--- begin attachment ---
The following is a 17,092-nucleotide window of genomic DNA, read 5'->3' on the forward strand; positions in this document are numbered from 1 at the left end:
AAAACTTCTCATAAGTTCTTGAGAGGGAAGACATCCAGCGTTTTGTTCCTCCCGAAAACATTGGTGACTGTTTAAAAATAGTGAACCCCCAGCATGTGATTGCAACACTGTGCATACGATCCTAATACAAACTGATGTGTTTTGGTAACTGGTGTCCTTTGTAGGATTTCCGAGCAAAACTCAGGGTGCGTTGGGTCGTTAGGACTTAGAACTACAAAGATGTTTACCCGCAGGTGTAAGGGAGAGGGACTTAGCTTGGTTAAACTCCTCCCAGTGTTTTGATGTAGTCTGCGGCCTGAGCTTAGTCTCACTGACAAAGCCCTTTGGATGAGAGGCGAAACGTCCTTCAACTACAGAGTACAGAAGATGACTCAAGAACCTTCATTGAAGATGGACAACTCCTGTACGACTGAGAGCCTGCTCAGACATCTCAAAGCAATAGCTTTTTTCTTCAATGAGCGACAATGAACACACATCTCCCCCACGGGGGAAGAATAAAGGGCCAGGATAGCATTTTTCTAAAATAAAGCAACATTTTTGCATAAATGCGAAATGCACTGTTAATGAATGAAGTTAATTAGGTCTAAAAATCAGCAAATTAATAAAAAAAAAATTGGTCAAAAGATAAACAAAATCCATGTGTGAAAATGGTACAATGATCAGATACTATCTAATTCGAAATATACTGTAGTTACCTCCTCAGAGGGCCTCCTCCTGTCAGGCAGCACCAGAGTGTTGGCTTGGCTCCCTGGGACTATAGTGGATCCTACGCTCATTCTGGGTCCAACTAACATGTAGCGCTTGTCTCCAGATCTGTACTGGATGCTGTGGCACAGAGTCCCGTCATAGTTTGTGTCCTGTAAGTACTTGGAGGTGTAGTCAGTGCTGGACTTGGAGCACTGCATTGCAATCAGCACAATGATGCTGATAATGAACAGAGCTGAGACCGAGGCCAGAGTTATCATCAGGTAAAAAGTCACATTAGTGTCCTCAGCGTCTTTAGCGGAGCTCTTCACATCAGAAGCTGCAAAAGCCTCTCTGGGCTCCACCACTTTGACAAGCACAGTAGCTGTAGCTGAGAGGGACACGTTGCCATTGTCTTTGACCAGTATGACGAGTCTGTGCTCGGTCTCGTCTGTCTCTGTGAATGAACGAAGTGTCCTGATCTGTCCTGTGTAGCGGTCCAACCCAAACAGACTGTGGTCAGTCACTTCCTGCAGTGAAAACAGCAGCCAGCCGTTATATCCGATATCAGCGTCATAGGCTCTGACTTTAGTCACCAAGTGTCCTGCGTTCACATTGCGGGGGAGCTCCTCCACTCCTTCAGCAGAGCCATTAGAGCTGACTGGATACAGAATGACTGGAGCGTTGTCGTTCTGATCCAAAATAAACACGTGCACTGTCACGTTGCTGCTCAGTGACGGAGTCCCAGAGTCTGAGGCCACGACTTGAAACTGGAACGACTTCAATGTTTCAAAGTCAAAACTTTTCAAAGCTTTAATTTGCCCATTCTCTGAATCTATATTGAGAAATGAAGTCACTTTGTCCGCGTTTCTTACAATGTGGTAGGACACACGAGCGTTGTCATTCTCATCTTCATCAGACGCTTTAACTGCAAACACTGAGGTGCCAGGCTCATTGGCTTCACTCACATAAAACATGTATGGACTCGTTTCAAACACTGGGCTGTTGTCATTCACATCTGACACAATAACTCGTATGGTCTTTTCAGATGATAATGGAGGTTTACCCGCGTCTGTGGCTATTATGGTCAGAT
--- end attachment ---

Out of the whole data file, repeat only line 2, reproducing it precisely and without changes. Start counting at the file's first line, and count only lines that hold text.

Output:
AAAACTTCTCATAAGTTCTTGAGAGGGAAGACATCCAGCGTTTTGTTCCTCCCGAAAACATTGGTGACTGTTTAAAAATAGTGAACCCCCAGCATGTGATTGCAACACTGTGCATACGATCCTAATACAAACTGATGTGTTTTGGTAACTGGTGTCCTTTGTAGGATTTCCGAGCAAAACTCAGGGTGCGTTGGGTCGTTAGGACTTAGAACTACAAAGATGTTTACCCGCAGGTGTAAGGGAGAGGGACTTAGCTTGGTTAAACTCCTCCCAGTGTTTTGATGTAGTCTGCGGCCTGAGCTTAGTCTCACTGACAAAGCCCTTTGGATGAGAGGCGAAACGTCCTTCAACTACAGAGTACAGAAGATGACTCAAGAACCTTCATTGAAGATGGACAACTCCTGTACGACTGAGAGCCTGCTCAGACATCTCAAAGCAATAGCTTTTTTCTTCAATGAGCGACAATGAACACACATCTCCCCCACGGGGGAAGAATAAAGGGCCAGGATAGCATTTTTCTAAAATAAAGCAACATTTTTGCATAAATGCGAAATGCACTGTTAATGAATGAAGTTAATTAGGTCTAAAAATCAGCAAATTAATAAAAAAAAAATTGGTCAAAAGATAAACAAAATCCATGTGTGAAAATGGTACAATGATCAGATACTATCTAATTCGAAATATACTGTAGTTACCTCCTCAGAGGGCCTCCTCCTGTCAGGCAGCACCAGAGTGTTGGCTTGGCTCCCTGGGACTATAGTGGATCCTACGCTCATTCTGGGTCCAACTAACATGTAGCGCTTGTCTCCAGATCTGTACTGGATGCTGTGGCACAGAGTCCCGTCATAGTTTGTGTCCTGTAAGTACTTGGAGGTGTAGTCAGTGCTGGACTTGGAGCACTGCATTGCAATCAGCACAATGATGCTGATAATGAACAGAGCTGAGACCGAGGCCAGAGTTATCATCAGGTAAAAAGTCACATTAGTGTCCTCAGCGTCTTTAGCGGAGCTCTTCACATCAGAAGCTGCAAAAGCCTCTCTGGGCTCCACCACTTTGACAAGCACAGTAGCTGTAGCTGAGAGGGACACGTTGCCATTGTCTTTGACCAGTATGACGAGTCTGTGCTCGGTCTCGTCTGTCTCTGTGAATGAACGAAGTGTCCTGATCTGTCCTGTGTAGCGGTCCAACCCAAACAGACTGTGGTCAGTCACTTCCTGCAGTGAAAACAGCAGCCAGCCGTTATATCCGATATCAGCGTCATAGGCTCTGACTTTAGTCACCAAGTGTCCTGCGTTCACATTGCGGGGGAGCTCCTCCACTCCTTCAGCAGAGCCATTAGAGCTGACTGGATACAGAATGACTGGAGCGTTGTCGTTCTGATCCAAAATAAACACGTGCACTGTCACGTTGCTGCTCAGTGACGGAGTCCCAGAGTCTGAGGCCACGACTTGAAACTGGAACGACTTCAATGTTTCAAAGTCAAAACTTTTCAAAGCTTTAATTTGCCCATTCTCTGAATCTATATTGAGAAATGAAGTCACTTTGTCCGCGTTTCTTACAATGTGGTAGGACACACGAGCGTTGTCATTCTCATCTTCATCAGACGCTTTAACTGCAAACACTGAGGTGCCAGGCTCATTGGCTTCACTCACATAAAACATGTATGGACTCGTTTCAAACACTGGGCTGTTGTCATTCACATCTGACACAATAACTCGTATGGTCTTTTCAGATGATAATGGAGGTTTACCCGCGTCTGTGGCTATTATGGTCAGAT